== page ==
Mt 18:15. “But if thy brother,” &c. Having cautioned us not to sin against our brother by scandal, our Redeemer now points out our duty in regard to our brother, who may sin against us, viz., to manifest the greatest care for his salvation. He shows, that those to whom others have given scandal and offence, are bound not to wait till reparation is made, but to go and see after the spiritual wants of their erring brother, by timely correction. Among the precepts delivered on the Mount, He prescribed, that the party who did an injury to another, should at once, when convenient, make atonement; and the party injured should pardon him from his heart; but, here, He prescribes something greater, viz., that the injured party should, under due circumstances and with proper limitations, go and seek to “gain” his offending brother, by timely correction.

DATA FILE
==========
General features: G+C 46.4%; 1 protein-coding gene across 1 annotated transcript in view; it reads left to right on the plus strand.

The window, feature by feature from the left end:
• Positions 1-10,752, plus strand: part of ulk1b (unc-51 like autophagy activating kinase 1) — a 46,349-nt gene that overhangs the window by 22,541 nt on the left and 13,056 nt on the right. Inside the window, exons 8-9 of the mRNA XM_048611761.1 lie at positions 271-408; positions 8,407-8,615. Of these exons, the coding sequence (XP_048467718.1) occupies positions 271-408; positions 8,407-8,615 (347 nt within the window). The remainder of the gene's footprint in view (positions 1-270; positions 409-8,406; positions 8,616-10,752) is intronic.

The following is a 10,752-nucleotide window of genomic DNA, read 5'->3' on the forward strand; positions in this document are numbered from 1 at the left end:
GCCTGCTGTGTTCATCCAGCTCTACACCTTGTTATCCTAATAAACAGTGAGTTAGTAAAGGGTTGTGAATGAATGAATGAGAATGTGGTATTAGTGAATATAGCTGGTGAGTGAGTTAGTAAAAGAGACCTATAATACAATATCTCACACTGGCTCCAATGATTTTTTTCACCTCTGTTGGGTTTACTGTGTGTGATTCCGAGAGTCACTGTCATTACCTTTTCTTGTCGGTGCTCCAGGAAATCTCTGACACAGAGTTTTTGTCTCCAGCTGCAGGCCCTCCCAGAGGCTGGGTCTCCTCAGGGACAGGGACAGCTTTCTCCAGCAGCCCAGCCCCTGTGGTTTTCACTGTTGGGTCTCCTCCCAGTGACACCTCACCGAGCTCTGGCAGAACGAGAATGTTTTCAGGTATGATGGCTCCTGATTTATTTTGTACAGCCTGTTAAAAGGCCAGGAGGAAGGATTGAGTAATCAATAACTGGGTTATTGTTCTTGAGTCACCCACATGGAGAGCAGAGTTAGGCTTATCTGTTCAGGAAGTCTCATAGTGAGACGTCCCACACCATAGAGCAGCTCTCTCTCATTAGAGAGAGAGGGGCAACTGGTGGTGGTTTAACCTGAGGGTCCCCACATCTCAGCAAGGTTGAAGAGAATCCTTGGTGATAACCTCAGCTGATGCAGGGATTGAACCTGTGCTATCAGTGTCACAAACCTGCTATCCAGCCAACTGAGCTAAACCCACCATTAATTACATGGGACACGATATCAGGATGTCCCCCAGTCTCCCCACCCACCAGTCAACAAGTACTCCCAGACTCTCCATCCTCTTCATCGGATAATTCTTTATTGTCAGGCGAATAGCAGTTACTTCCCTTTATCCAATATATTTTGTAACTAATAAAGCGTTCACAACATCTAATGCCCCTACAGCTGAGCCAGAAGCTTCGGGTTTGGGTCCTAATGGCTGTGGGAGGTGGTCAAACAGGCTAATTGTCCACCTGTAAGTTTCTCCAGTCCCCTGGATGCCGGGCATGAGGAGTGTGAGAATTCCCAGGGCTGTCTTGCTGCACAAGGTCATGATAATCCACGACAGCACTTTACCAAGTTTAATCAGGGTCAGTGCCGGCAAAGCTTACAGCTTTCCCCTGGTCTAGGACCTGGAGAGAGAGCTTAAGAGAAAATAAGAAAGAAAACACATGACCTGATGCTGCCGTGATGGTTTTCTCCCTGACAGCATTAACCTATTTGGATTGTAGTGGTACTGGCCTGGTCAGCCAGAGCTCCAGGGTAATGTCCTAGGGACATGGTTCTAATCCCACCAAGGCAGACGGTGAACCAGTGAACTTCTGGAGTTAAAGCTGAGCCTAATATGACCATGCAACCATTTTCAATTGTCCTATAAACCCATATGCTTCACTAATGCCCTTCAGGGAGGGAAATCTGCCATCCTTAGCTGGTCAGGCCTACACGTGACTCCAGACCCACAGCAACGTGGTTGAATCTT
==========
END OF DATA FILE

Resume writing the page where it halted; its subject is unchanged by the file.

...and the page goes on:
“If thy brother shall offend against thee.” “Against thee,” is understood by some to mean, before thee, in thy presence, with thy knowledge. This, they say, must be the meaning; because, we are bound to administer correction to all who sin against God, which we ought to regard as committed against ourselves. Nor is the duty of correction to be confined to sins injurious to ourselves. It may be also said in truth, that whosoever sins in our presence, scandalizes, and so sins against us and injures us. However, the common interpretation, which understands it of offences against us, seems the more probable. This is the meaning evidently of the words in St. Luke (Lk 17:3-4), “if he do penance, forgive him.” Hence, St. Peter subjoins the question, “if my brother … and I forgive him” (Mt 18:21). Our Redeemer, therefore, speaks not of him who sins in our presence, but of him, who sins against us, and requires our forgiveness. And without excluding the private sins of our neighbour in general—since these, too, under due circumstances, entail the obligation of correction—He expressly treats only of the private sins injurious to ourselves; because, such sins are better known to us, affect us the more; and our mild correction is, therefore, the best remedy against vindictive or private retaliation. Moreover, the mild, gentle correction administered by him who received an injury, is more apt to be efficacious; since, such a man is but heaping coals upon the head of his enemy, which shall warm him into charity and repentance. Our Redeemer prescribes two things to be observed in reference to our brother who offends us—1st. To correct him, in order to procure his amendment; and 2ndly, to do that privately, “between thee and him alone,” that thus, while he perceives that we are consulting for his character, and anxious for his salvation, he may be the more readily moved to repentance, while, had he lost all feelings of shame and self-respect, he might remain obdurate in his sin.